Something else you should know is that matte boxes can be attached directly to the lens (clamp-on) or installed via a camera plate and rods (usually 15mm in thickness). The rods solution is more expensive but will allow you to keep the weight of the matte box and filters off of your lens. Having rods also means you can enjoy the use of a follow focus and other cinema accessories.

So far I've discussed the advantages of having a matte box. Drawbacks include more equipment cost, more equipment to carry and take up space in your bag, and taking more time to setup and install. Larger matte boxes can rarely be left on the camera because they just won't fit in bags made for the camera alone. So this means the matte box needs to be attached before every new shoot (imagine driving to several locations in a day, each time assembling the matte box and rods to the camera). One solution for this is to use a very large bag or case.

If you shoot documentaries or run-and-gun type of footage, a large matte box may not be for you. Besides, they add more weight and can be bulky to shoot with handheld. A matte box is best for controlled filming situations, as on a narrative feature, short, or music video. You will be hard pressed to find a motion picture film camera without a matte box.

Finally, there is some truth to my first, shorter definition of a matte box: they do make your camera look very professional. This can be important if you have the need to impress clients or help actors feel they're in a "better" production.

Check these links for matte box photos:

Cinetech
16X9INC
Cavision
Century Optics
Cinetactics
Petroff
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Old January 17th, 2005, 04:25 AM   #97
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Now I know what a matt box is.
Thanks Christopher, that was a very clear description.
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Old January 17th, 2005, 08:48 PM   #98
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Hey Guys,

I just received my 3x lens and mine does indeed exhibit the faulty focus problem as well. I agree with A.J. that it may be a design problem. I think we should get some kind of list going of 3x lens owners that exhibit this problem so we can contact Canon. I'm starting to think that no 3x lens works perfectly with the XL2.

If the current interchangeable lens system was what Canon was trying to preserve by keeping the 1/3 chip, I would rather have had Canon switch to a 2/3 CCD and get a new line of lenses that work flawlessly.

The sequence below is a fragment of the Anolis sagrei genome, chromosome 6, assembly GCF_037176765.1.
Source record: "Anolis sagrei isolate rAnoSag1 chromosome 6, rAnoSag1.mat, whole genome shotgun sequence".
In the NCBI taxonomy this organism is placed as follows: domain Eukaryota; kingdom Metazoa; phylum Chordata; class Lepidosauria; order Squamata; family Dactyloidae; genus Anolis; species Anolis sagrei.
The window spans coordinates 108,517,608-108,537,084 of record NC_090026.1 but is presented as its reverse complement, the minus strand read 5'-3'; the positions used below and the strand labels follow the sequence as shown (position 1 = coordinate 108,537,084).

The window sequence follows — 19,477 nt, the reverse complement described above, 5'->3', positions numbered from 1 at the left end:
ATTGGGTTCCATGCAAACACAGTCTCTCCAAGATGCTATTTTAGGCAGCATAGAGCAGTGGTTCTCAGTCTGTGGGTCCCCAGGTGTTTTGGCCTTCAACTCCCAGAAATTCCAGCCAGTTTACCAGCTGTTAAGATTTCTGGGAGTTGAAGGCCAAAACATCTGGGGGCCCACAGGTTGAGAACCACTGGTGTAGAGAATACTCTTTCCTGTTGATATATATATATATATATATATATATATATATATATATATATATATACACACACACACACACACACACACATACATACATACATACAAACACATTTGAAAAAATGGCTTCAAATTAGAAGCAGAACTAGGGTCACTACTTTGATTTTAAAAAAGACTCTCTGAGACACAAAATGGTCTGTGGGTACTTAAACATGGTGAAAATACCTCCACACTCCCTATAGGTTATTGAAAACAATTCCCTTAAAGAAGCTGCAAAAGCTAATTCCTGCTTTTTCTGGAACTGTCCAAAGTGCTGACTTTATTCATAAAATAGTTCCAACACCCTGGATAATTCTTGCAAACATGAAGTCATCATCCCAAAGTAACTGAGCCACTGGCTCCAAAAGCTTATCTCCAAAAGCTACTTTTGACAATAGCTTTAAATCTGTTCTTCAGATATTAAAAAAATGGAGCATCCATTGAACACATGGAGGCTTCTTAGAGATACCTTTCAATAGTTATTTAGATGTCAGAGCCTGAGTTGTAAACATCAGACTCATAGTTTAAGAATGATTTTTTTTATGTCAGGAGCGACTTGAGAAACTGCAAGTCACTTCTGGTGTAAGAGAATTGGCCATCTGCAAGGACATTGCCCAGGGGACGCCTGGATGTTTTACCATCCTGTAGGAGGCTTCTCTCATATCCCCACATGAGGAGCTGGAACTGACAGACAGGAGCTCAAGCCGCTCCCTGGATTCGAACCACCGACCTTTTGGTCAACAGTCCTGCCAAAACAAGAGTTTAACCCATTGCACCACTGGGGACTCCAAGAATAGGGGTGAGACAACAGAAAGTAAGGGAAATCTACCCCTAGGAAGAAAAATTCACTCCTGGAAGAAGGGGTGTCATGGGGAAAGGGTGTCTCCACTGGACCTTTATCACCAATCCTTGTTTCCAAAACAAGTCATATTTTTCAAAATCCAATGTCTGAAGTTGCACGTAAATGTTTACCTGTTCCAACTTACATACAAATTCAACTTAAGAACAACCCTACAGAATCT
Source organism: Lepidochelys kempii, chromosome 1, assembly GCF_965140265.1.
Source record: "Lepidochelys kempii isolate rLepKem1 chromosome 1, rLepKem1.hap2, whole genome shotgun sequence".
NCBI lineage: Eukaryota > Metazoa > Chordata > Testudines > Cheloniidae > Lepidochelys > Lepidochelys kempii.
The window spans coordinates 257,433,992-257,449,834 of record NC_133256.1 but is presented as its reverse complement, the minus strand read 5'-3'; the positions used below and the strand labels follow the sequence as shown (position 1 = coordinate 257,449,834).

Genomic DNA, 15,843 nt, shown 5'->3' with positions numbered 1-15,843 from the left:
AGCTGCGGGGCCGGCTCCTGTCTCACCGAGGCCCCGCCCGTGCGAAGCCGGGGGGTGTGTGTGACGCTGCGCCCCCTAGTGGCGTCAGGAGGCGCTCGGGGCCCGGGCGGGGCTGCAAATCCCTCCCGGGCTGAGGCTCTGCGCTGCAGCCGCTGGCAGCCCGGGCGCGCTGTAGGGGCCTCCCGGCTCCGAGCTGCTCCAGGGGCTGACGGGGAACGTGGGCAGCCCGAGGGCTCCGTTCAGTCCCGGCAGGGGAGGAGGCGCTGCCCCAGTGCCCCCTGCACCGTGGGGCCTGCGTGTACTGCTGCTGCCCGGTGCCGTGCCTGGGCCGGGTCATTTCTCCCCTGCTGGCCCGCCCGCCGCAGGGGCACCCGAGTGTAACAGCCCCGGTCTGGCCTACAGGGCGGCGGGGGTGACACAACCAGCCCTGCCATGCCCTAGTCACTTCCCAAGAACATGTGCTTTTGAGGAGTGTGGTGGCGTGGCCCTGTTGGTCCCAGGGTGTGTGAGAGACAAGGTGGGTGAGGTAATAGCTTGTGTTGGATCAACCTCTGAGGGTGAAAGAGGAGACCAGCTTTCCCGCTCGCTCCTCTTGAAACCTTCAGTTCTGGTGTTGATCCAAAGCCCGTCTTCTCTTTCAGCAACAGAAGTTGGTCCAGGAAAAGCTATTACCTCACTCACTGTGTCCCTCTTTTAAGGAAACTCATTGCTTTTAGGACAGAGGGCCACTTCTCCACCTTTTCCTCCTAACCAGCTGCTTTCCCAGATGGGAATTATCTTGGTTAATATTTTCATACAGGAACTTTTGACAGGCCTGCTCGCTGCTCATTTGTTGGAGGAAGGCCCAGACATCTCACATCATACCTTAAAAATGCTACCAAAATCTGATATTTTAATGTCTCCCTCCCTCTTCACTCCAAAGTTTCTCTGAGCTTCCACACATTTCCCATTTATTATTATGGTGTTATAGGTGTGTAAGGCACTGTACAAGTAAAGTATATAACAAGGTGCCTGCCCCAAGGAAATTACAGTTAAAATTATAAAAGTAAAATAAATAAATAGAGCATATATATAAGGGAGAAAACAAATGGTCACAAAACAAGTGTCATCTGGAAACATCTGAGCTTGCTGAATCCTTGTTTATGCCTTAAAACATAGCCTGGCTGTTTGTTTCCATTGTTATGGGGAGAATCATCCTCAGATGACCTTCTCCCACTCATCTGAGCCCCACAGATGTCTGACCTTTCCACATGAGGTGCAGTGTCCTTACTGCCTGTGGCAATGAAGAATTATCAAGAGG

I guess we're all stuck till now until because the 20x isn't wide enough :(
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Old January 17th, 2005, 09:58 PM   #99
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A few questions just to clarify...

Does this phenomenom occur only in manual focus mode?

If you rehit the focus button on the zoom outs does that correct the focus properly?

Does the focus work properly in autofocus mode?
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Old January 18th, 2005, 12:45 AM   #100
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Hey Jim,

This phenomenon occurs in both manual and auto mode. In 24p mode, the auto focus is painfully slow so it's definitely noticeable. Besides, I'm sure a lot of us don't trust autofocus mode so it will be a problem for us to deal with. When you zoom out in manual mode, the image becomes blurry and if you hit the focus button, the image refocuses. I hope that helps Jim.
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Old February 21st, 2005, 06:22 PM   #101
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How Big is Canon's 3x Zoom?

Anybody know the physical dimensions of the lens? B&H don't list it, and if it's on Canon's site, I don't find it. Chris Hurd's roundup of XL lenses doesn't say, either.

Here, I found these specs:

3 5/8" W x 4 5/8" L

Can anybody confirm this? (I'm cutting foam for a flight case and don't have a 3x zoom on hand to measure.)
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Old February 21st, 2005, 06:46 PM   #102
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Checking the instruction manual for this lens (download the PDF from Canon USA), those are the correct dimensions (without the lens hood). I think all XL2 owners should do themselves a favor and download the various PDF lens and accessory manuals that are available at the Canon USA site. Meanwhile I'll try to work in an update to my XL2 Lens Guide to include that info. Thanks for the idea,
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Old February 21st, 2005, 06:51 PM   #103
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Thanks, Chris. For those who can't find it at Canon's website, here's the page.

When I click on the "Download Manuals" link there, a new window opens in my browser, but it's blank. Dunno what's up with that; I've retried several times.
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Old February 21st, 2005, 09:04 PM   #104
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I can't find manuals for any of the lenses and I am currently borrowing the 16x manual from a friend and would love to read the manual.

Can you point me to them please???

Please?????
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Old February 23rd, 2005, 04:17 AM   #105
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For some reason there doesn't seem to be a link to the lenses
on the XL2 page. And the XL1S archive page is broken. However,
I saved all the manuals earlier, so I've put up the 16x manual
PDF (as in a manual lens, right?) on my site (temp!):

www.visuar.com/DVi/16m.pdf